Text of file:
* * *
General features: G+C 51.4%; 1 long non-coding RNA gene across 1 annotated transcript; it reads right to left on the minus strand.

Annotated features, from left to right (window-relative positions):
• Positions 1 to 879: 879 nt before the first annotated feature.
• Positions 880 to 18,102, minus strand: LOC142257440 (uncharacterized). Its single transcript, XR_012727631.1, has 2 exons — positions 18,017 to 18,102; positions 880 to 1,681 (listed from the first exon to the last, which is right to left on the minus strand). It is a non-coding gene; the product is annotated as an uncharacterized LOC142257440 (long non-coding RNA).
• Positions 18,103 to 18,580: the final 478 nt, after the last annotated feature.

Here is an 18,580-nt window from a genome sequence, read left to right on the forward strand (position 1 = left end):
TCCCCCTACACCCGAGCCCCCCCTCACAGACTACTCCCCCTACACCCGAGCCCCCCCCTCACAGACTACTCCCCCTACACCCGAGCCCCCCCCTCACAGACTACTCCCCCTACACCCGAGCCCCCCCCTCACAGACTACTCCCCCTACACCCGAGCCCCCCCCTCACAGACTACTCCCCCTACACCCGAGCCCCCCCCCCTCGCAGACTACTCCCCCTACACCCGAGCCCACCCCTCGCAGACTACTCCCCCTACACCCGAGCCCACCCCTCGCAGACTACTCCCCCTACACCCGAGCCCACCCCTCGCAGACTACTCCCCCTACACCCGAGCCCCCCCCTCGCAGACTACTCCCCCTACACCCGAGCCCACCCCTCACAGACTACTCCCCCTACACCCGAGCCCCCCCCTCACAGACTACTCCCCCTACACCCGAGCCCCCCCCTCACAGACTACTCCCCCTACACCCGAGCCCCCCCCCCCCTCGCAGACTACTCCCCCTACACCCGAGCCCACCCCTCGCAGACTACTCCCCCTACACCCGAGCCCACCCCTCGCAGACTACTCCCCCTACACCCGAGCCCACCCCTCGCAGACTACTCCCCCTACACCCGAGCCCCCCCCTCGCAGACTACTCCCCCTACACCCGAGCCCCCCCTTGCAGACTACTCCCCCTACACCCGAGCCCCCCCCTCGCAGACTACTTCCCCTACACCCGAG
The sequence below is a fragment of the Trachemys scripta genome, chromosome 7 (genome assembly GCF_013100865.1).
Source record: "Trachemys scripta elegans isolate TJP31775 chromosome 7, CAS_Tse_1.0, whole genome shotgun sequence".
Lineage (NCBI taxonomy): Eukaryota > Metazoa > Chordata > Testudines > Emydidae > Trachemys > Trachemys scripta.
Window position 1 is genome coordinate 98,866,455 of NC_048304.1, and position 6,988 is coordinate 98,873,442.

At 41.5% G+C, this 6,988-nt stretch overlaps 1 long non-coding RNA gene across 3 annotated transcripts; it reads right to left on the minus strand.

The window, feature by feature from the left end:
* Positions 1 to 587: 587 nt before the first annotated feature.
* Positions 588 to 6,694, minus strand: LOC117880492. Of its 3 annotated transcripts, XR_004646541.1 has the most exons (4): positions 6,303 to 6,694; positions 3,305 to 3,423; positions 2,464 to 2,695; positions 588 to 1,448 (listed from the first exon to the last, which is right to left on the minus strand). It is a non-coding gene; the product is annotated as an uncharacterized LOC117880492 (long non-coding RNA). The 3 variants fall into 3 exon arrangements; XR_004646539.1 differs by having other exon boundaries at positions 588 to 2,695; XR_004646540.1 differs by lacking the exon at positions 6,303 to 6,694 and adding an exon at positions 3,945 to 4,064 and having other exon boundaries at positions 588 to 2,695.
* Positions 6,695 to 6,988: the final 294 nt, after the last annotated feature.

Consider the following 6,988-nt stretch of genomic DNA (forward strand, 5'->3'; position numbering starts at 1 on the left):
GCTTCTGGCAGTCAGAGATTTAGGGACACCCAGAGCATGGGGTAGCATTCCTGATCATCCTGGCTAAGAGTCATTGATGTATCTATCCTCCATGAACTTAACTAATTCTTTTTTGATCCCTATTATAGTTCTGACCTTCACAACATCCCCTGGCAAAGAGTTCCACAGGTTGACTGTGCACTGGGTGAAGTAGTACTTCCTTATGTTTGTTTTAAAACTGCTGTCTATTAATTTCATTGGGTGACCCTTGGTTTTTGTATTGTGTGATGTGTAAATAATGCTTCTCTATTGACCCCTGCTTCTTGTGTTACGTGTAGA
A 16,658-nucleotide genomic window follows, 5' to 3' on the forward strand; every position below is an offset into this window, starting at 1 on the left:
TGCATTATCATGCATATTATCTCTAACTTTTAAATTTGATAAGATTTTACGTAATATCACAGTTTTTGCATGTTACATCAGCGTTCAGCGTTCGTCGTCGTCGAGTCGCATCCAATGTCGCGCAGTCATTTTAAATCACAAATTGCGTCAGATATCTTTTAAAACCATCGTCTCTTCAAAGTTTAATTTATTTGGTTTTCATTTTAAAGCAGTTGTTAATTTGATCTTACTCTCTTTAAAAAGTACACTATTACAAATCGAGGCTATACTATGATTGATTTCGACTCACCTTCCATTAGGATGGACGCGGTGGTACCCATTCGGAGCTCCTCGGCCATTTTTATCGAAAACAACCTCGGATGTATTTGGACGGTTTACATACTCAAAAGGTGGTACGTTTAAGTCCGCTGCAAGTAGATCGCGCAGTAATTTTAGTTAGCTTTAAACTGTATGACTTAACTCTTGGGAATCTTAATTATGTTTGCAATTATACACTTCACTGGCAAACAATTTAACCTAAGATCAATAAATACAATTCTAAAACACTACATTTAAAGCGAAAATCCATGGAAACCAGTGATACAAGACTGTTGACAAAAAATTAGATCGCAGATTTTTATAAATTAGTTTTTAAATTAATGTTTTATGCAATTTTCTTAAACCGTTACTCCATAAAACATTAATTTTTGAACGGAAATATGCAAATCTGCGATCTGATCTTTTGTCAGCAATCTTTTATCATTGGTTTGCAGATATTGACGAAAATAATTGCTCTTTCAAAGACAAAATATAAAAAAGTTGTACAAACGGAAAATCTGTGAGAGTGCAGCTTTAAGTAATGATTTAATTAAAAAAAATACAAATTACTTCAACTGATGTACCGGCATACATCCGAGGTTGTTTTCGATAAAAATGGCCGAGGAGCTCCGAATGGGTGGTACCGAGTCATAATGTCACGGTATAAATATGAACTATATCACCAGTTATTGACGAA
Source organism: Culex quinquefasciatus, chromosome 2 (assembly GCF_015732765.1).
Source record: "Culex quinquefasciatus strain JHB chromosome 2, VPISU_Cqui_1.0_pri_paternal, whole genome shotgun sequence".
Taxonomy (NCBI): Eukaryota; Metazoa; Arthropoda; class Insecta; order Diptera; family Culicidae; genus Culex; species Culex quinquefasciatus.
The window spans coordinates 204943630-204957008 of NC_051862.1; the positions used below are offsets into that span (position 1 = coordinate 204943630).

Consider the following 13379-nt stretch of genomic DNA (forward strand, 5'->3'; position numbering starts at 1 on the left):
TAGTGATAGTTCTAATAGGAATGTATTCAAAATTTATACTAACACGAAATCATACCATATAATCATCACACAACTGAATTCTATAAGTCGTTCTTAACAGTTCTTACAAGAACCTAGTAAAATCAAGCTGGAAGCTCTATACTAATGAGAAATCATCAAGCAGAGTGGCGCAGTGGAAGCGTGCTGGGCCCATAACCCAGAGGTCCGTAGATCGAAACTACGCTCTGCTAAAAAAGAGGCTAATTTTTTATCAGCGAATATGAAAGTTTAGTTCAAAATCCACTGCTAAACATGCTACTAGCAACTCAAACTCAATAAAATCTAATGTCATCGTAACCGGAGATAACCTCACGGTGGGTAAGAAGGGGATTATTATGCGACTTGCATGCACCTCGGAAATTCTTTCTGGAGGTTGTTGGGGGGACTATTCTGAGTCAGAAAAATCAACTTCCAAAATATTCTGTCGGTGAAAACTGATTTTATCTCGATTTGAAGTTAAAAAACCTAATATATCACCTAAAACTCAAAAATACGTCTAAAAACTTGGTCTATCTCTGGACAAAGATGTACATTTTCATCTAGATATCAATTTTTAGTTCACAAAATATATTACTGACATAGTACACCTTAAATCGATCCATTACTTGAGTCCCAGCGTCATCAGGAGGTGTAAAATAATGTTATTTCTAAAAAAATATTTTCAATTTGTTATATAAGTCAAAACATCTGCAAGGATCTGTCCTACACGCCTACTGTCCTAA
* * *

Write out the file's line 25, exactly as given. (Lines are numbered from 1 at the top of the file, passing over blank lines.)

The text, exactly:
Consider the following 13379-nt stretch of genomic DNA (forward strand, 5'->3'; position numbering starts at 1 on the left):